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Ref. 191 - Annie Laurie / Ca' The Yewes / Dream Angus / Huntingtower
 

a set of four Scottish airs arranged for accordion  
RH and LH notation with suggested couplers

duration:  4:08  
suitable for self-improvers and teaching accordion

 

NOTES

Annie Laurie  The lyrics are said to have been written by William Douglas (c.1672-1748) of Dumfries and Galloway, concerning his romance with Annie Laurie (1682-1764), youngest daughter of Robert Laurie, who became first baronet of Maxwellton in 1685.  The words were later amended by Lady John Scott (1810-1900) and a melody was added by Alicia Scott c.1834.   The song was a favourite with Scottish soldiers during the Crimean War. The song is also known as Maxwellton Braes.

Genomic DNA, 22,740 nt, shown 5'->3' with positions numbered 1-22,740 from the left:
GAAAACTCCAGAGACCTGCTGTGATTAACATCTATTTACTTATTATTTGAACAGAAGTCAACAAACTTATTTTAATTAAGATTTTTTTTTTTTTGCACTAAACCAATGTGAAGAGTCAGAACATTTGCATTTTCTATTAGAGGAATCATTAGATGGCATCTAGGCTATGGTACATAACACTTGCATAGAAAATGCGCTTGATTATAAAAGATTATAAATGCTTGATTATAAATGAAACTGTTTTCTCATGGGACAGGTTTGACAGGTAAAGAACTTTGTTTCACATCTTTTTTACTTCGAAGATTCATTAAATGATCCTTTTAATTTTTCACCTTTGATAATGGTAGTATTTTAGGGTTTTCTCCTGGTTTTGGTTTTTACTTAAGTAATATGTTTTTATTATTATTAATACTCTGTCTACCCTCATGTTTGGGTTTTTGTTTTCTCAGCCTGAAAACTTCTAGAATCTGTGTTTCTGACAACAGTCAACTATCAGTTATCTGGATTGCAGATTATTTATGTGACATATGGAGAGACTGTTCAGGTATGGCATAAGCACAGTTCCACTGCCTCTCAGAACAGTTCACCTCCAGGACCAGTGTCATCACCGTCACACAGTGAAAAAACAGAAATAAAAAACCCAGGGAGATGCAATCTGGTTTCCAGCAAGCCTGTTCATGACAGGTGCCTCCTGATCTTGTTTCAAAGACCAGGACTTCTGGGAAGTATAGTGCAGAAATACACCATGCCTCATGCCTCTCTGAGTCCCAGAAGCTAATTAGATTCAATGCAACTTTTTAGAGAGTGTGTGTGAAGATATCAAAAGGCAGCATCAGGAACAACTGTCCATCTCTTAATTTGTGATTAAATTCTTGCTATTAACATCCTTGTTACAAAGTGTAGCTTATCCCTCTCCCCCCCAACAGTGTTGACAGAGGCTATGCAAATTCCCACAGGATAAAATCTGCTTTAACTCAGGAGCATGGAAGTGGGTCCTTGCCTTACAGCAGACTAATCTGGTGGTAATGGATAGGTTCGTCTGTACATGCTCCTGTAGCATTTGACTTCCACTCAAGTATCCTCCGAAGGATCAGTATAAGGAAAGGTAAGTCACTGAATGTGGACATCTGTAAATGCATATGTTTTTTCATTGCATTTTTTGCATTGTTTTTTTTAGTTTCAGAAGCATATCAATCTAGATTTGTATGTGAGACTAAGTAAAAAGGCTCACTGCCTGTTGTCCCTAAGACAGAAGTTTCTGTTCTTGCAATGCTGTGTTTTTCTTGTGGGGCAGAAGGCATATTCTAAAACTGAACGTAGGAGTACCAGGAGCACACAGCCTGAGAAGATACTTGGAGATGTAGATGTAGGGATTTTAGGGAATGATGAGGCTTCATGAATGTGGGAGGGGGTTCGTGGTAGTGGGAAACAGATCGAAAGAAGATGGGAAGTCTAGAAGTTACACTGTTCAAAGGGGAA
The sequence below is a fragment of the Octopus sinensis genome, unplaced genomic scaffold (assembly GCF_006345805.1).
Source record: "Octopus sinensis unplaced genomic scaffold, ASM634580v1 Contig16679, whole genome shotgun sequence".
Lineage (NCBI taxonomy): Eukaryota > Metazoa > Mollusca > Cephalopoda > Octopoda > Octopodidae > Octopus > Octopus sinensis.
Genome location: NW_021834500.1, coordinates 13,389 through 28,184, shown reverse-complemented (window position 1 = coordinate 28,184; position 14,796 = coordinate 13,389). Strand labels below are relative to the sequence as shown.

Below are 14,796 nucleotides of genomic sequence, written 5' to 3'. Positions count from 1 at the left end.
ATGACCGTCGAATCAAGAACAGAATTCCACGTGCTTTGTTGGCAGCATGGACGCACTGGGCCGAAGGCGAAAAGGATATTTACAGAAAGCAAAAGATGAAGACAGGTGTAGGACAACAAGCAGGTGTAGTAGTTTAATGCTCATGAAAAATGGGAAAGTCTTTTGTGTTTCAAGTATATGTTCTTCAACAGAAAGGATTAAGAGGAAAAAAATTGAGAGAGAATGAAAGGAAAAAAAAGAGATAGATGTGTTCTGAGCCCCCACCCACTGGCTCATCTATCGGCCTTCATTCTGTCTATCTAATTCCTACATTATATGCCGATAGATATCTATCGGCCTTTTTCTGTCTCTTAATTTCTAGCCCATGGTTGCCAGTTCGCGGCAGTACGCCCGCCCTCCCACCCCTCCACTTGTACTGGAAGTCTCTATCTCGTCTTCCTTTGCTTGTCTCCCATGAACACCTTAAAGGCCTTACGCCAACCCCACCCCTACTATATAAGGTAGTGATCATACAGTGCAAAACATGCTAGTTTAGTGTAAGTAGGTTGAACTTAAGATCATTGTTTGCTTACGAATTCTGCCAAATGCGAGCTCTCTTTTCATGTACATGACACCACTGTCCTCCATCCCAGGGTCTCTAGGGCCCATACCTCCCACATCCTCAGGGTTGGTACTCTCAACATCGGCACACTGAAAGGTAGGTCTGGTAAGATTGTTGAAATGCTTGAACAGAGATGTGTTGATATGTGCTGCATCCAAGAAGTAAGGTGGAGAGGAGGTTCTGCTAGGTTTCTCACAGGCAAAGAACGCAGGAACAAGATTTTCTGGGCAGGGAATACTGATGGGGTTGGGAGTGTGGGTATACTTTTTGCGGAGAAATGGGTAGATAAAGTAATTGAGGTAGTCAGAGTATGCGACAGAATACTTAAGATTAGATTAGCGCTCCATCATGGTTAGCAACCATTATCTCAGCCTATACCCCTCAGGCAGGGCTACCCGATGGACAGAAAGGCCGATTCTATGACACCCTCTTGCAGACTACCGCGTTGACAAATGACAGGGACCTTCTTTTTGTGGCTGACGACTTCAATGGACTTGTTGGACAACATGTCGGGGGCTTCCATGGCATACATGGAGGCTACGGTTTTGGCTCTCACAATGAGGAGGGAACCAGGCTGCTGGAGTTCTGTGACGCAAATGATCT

Ca’ The Yewes  There are a number of versions of this song by Robert Burns (1759-1796) and a number of variants of the title.  It was first published in 'The Scots Musical Museum' in 1790, although he adapted it from an older song attributed to Isobel 'Tibbie' Pagan (c.1741-1821) and claimed only the second and last verse as his own. 

Dream Angus  This well known Celtic lullaby tells the story of Dream Angus, born of the water spirit Boann and the powerful god Dagda of Irish-Scottish mythology.  The legend has it that Dream Angus comes to you at night and bestows dreams.   Adored by all, Dream Angus is fated to love only the beautiful Caer, swan maiden of his own dreams.  

Huntingtower  This ballad is also known as The Duke of Athol, The Duke of Athol's Courtship and When Ye Gang Awa, Jamie.  It appeared in George Kinloch's 'Ancient Scottish Ballads' (1827).  It is a dialogue song between two lovers.   She is broken-hearted when her lover reveals to her that he already has a wife and three children overseas.  He then relents and promises to marry her and share all that he has with her, including Blair Atholl, Dunkeld and Huntingtower.  

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